This is not to say that these more charitable practices and opinions are wrong per se. The difference between what Hart is positing and what his critics believe is that of moving the goalposts vs. eliminating them altogether. The modern Christian shouldn’t wish that anyone is in Hell, nor declare with any certainty that many or most are in Hell (in spite of Scriptural and Patristic statements to the contrary). And they contort moral law and speculate on subjective mental states in order to adapt to this sensibility. Hart is only taking it to the next level and refusing to play the game altogether. No one ends up in Hell because, subjectively, no one would want to be there if they understood what it was. The difference between freeing a teenager who tragically committed suicide from Hell based on his mental state in via versus freeing him from Hell because no one ultimately goes there seems a hollow one. If two paths lead to the same destination, take the shortest one. Hart’s might be the shortest path in our current environment. Those who thump the Bible or state, “But it’s the principle of it all!” seem to not be credible in my opinion.

Then again, one could be perfectly at peace with the idea of many burning in Hell, as in the vision showed by Our Lady at Fatima or in the various other private revelations throughout Christian history. This would be an honest opinion in my view. I do not share it, but I can respect those who say, “Look man, it’s just a mystery,” and hope for the best. But then perhaps you’re reaching into the territory of an “unpreachable Gospel,” and that has its own problems.


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20 09 2019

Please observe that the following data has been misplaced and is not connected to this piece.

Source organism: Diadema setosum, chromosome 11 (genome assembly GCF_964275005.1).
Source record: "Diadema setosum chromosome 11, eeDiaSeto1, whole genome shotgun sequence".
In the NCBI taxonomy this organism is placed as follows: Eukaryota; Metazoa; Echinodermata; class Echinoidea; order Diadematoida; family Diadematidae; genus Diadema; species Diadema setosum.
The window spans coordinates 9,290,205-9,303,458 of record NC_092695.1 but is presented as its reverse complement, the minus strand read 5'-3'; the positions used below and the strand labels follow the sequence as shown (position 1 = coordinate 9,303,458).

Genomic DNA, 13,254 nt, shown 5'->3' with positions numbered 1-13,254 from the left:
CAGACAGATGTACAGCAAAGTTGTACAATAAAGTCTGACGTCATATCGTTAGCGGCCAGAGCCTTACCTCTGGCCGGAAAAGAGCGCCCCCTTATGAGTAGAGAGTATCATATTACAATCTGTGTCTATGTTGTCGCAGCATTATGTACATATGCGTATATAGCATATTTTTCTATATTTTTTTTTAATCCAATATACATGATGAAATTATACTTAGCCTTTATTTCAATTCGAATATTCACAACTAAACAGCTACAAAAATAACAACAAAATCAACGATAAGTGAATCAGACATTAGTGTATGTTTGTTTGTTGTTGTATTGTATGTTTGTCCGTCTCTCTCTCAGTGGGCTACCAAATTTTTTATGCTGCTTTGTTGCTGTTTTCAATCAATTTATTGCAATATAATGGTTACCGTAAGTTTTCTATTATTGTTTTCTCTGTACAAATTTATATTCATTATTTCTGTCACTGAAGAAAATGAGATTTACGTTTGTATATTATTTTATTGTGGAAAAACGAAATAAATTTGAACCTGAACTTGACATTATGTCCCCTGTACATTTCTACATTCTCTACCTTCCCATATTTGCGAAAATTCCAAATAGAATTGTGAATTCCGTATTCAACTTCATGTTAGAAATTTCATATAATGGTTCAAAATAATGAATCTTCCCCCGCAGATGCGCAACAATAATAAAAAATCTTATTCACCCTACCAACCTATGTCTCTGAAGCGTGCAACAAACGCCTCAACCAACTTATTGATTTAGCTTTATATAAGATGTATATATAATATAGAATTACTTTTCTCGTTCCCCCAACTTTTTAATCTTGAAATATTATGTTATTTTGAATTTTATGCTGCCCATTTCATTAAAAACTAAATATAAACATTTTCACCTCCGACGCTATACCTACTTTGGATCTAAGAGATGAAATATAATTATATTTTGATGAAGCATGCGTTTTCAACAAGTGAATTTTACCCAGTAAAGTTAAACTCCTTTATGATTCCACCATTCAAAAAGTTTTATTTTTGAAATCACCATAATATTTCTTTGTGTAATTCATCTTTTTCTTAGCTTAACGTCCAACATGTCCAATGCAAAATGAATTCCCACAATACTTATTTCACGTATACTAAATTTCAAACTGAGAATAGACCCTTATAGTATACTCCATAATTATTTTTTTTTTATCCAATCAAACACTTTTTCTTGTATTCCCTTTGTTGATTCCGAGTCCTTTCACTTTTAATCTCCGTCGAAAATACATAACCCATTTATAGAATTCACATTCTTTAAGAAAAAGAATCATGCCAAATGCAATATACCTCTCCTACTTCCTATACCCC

turmarion

Interestingly, I bought Hart’s book just a few days ago, and am about a third of the way through. He does have some tics and faults in his style, true; but I’m firmly in his camp.

As to moving the goalposts, that’s been going on for a long time, and not even always by universalists. The idea of the limbus patrum was a way of getting the virtuous pagans (and, according to Dante, even some Muslims) out of hell; the limbus infantium was basically invented by Medieval theologians to avoid Augustine’s idea that unbaptized infants are damned to hell (if the Pope “abolished a whole realm of the spiritual world, apparently theologians were also able to create it!); the idea of mitigating circumstances in, say, suicide, goes all the way back to the famous story about the suicide’s mother and St. Jean Vianney; and the emphasis of some, such as C. S. Lews, on the irrevocable decisions of the damned (which could be summed up as “God doesn’t damn people; people damn people”) is a far cry from the rhetoric of Jonathan Edwards:

That God will execute the fierceness of his anger, implies that he will inflict wrath without any pity: when God beholds the ineffable extremity of your case, and sees your torment to be so vastly disproportioned to your strength, and sees how your poor soul is crushed and sinks down, as it were into an infinite gloom, he will have no compassion upon you, he will not forbear the executions of his wrath, or in the least lighten his hand….

I would agree with you that I can respect the old-school “God gleefully casts you–and almost everyone else–into hell, and you deserve it” view much more that than super-psychologized and somewhat namby-pamby “Well, God wants everyone to be saved, but the damned in a sense really want to be damned, so there’s not really anything He can do about it” modern view. If you think God damns people to hell for all eternity, own it, and then explain why He’s still perfectly loving, etc. Don’t try to shift the blame (that doesn’t metaphysically work, anyway).